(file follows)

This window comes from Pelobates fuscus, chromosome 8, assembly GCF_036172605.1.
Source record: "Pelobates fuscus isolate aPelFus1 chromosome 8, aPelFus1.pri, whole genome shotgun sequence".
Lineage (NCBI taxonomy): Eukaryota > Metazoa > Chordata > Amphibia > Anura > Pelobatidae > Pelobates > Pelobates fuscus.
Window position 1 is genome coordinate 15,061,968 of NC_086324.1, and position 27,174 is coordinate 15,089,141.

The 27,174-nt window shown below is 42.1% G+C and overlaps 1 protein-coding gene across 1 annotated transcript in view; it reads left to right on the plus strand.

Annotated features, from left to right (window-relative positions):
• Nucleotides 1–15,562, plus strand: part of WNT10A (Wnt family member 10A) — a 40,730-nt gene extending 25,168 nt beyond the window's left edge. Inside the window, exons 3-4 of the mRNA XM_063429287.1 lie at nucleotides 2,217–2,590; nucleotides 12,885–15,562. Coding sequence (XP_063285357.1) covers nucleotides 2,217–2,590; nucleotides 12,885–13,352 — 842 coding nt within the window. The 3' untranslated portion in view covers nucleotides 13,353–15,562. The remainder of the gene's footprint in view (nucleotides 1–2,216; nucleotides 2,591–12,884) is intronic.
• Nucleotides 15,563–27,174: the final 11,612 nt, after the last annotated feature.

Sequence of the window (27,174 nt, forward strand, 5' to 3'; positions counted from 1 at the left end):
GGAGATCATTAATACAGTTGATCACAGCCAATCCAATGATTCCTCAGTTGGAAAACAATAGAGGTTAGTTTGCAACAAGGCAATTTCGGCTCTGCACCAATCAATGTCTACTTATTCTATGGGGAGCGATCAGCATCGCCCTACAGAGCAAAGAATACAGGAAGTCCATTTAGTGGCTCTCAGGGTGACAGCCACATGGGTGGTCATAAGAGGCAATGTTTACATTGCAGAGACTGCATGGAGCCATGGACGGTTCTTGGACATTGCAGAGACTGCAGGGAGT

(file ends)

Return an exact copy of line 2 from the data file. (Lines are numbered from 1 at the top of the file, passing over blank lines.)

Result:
Source record: "Pelobates fuscus isolate aPelFus1 chromosome 8, aPelFus1.pri, whole genome shotgun sequence".